Tucson, Ariz. — Two weekends before Thanksgiving, I traveled to Arizona to participate in the School of the Americas Watch protests. SOA Watch organized protests at Fort Benning, Georgia, for 20 years. Two years ago, it moved its focus to the border wall in Arizona.
Many Jesuit colleges had stopped organizing participation for their students at Fort Benning, so the number of protesters had dropped, but also the protests seemed routine and ineffective.
I know we protest because it is the right thing to do, not because it is effective. Nonetheless, we had no access to the base, municipal police hemmed us in, helicopter flyovers disturbed the rally, and permits were difficult to secure. So a move that gave us greater access to sites where injustice occurs made some sense.
The Arizona site, though, is a complex one. The weekend began in Tucson on Friday at the federal courthouse, where undocumented immigrants speed through a hearing, 10 or 20 at a time, pleading guilty together and accepting immediate deportation for a first offense or else some jail time.
We all stood outside the courthouse and heard speeches about the need for immigration reform and sang together our determination to achieve justice.
Then around 3 p.m., we drove north for an hour in a caravan to Eloy, a tiny town in the middle of nowhere that houses 1,500 unconvicted men and women at a detention center operated by CoreCivic, formerly Corrections Corporation of America. It is a private prison, with towers, lights and rolls of barbed wire at the top of 20-foot fences.
We had a rally in a field with speeches and music and then, in the dark, we walked down the road to stand against the prison perimeter and chant, "No eres solo" — "You are not alone."
My small group left at about 9 p.m., driving south two hours to Nogales on the border. We checked into our hotel and were up at 7, gathering to pray in the lobby and then join the march to the border. Our Loretto delegation numbered 16. There were 32 high school students from Ohio, and other clusters of five and 10 and 20. All the hotels offered SOA Watch discounts for the weekend.
We stood at the wall for another rally, joined by protesters on the Mexican side.
Back in 1994, when this wall was being finished, President Bill Clinton stood at the Brandenburg Gate in Berlin and said, "We stand together where Europe's heart was cut in half, and we celebrate unity." Clinton didn't come to Nogales and give a speech about building another wall. The sin of the wall goes back many years.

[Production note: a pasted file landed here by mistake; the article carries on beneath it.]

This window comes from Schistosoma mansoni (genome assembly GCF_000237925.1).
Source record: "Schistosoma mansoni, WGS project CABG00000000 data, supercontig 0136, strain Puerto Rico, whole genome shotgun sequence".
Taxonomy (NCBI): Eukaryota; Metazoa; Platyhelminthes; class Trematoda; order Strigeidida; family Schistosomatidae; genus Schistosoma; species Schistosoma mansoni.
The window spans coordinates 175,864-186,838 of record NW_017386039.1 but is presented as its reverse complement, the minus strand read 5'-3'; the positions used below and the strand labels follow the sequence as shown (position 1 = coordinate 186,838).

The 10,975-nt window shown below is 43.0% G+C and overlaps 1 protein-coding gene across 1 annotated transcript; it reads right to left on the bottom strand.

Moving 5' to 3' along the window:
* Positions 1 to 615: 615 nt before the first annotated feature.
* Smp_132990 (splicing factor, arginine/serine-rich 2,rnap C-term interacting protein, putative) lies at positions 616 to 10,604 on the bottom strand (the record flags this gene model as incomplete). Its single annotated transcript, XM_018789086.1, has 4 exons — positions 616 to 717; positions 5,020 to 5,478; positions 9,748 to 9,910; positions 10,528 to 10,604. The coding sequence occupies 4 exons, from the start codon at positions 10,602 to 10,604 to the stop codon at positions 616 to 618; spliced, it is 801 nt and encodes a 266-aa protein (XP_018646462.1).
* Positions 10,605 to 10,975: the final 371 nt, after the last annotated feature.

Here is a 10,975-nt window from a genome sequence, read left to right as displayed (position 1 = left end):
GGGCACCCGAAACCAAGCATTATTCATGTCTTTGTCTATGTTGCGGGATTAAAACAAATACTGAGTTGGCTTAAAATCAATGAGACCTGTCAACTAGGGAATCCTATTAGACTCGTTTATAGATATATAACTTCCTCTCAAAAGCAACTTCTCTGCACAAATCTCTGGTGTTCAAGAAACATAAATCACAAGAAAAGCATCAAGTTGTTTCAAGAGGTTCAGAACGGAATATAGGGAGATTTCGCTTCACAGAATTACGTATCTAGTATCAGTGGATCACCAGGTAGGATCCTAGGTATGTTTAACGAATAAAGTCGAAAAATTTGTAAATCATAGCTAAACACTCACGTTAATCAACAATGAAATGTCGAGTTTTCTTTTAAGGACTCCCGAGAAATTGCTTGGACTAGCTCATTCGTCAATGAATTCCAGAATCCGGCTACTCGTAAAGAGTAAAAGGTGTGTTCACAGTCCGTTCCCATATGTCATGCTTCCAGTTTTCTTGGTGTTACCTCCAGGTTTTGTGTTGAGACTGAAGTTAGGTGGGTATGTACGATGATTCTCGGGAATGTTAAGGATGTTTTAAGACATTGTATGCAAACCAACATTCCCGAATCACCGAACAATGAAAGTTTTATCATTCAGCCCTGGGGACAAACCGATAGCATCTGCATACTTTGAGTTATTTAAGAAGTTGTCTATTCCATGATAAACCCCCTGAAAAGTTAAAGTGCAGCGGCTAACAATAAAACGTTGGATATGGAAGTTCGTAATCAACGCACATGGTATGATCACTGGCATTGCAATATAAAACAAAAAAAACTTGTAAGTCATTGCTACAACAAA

Meanwhile, all-day Friday and Saturday workshops were offered at one of the hotels on topics like closing detention centers, the U.S. arms trade with Latin America, Border Patrol militarization, and offering sanctuary.
SOA Watch was founded because the U.S. trains foreign military troops and the training has been known to undermine democracy. The death squad that murdered environmentalist Berta Cáceres may have included U.S.-trained troops. Justice for Berta was one of the workshops.
Finally, on Sunday morning at the wall, protesters walked in the funeral procession, chanting the names of the dead, many killed by Latin American troops who had been trained by the U.S. military. It is a moving procession. The response to each name is "Presente," meaning that we are standing at the wall with them and for them.
The SOA Watch protests are a call to change public policy, and they are a deeper call to us, the protesters, to open our hearts and minds and to take courage together to act on behalf of the dead. That's the point.
It is a lot of driving, a lot of standing, a lot of walking in the desert sun, a lot of listening to urgent news, all to call us to action on behalf of our suffering brothers and sisters.
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